Steve Brandt: Today’s purpose: to welcome new investigators and students to our program and to foster integration across the program, and to look forward and think abuoot how each of us can contribute to something that’s greater than the sum of its parts.
“Funding of research is just one component of what we do. You have the ability to take that research and link it with extension and education. … We think that’s unique to Sea Grant.”
Presentations, by issue areas:
Bartholomew’s current project builds on her salmon disease research over several years, much of it supported by Oregon Sea Grant. The work focuses on disease in Pacific salmon, specifically Ceratomyxa. shasta. “What we’re interested in is how disease dynamics will change as we look at changing climate.”
“The Klamath Basin already has a disease problem. As we look at temperatures increasing over the next 20-50 years, our goal is to predict disease impact and identify key habitats that will need protecting, using C. shasta as a marker.”
They have produced an educational documentary and public education tools.
The focus is understanding and quantifying the circulation on Oregon’s Intercontinental shelf and estuaries. (15 meters from the shore). The inner few kilometers has been shown to be important for larval transport and recruitment of nearshore species.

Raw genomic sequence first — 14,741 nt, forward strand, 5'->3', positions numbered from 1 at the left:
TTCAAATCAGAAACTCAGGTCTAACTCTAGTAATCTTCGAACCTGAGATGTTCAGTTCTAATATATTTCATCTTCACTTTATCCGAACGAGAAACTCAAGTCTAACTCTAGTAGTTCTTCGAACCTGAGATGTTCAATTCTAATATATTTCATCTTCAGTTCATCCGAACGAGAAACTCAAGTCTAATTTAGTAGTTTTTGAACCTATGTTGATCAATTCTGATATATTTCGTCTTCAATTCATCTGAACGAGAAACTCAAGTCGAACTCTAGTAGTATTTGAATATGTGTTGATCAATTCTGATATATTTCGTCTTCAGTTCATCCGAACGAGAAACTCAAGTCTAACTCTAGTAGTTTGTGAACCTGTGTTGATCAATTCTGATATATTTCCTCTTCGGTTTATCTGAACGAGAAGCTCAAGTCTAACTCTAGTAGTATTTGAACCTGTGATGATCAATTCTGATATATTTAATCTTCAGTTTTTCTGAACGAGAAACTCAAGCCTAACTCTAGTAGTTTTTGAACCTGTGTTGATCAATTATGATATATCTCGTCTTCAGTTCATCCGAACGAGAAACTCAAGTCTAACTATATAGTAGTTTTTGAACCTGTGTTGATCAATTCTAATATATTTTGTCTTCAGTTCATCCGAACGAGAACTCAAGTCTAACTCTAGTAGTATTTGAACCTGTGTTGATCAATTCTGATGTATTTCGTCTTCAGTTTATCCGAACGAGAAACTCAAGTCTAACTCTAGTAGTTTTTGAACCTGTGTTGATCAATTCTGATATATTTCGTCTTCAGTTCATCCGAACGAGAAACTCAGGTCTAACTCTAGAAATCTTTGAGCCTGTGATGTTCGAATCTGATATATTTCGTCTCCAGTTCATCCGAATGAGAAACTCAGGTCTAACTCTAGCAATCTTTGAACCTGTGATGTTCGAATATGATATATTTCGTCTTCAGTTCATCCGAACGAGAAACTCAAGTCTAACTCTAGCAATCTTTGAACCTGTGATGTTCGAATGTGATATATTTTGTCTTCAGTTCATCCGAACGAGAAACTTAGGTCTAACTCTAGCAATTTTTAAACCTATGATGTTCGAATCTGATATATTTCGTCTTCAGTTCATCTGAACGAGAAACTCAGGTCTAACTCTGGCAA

The Cascadia margin has an interesting river system that hasn’t been studied to date. The fresh water flowing from multiple coastal rivers influences offshore salinity and circulation; we don’t know how that affects marine organisms. This study proposes to build on existing numerical models by developing and validating a model of Yaquina Bay and adjacent coastal waters.
2011 Sea Grant scholar Emily Lamagie is part of Lerczak’s team, establishing a permanent exhibit for the HMSC Visitor Center on estuary currents, ocean modeling and oyster larval dispersion, using a game design. She’s also developing a a publication on exhibit design for scientists.
Sea Grant Extension/education team: Megan Kleibacker, Sam Chan, Guillermo Giannico
This team sees possibilities for collaborating with researchers on all kinds of water related issues: scarcity, reservoir management, fish habitat and populations, water quality and contaminants (drugs, pesticides, etc.)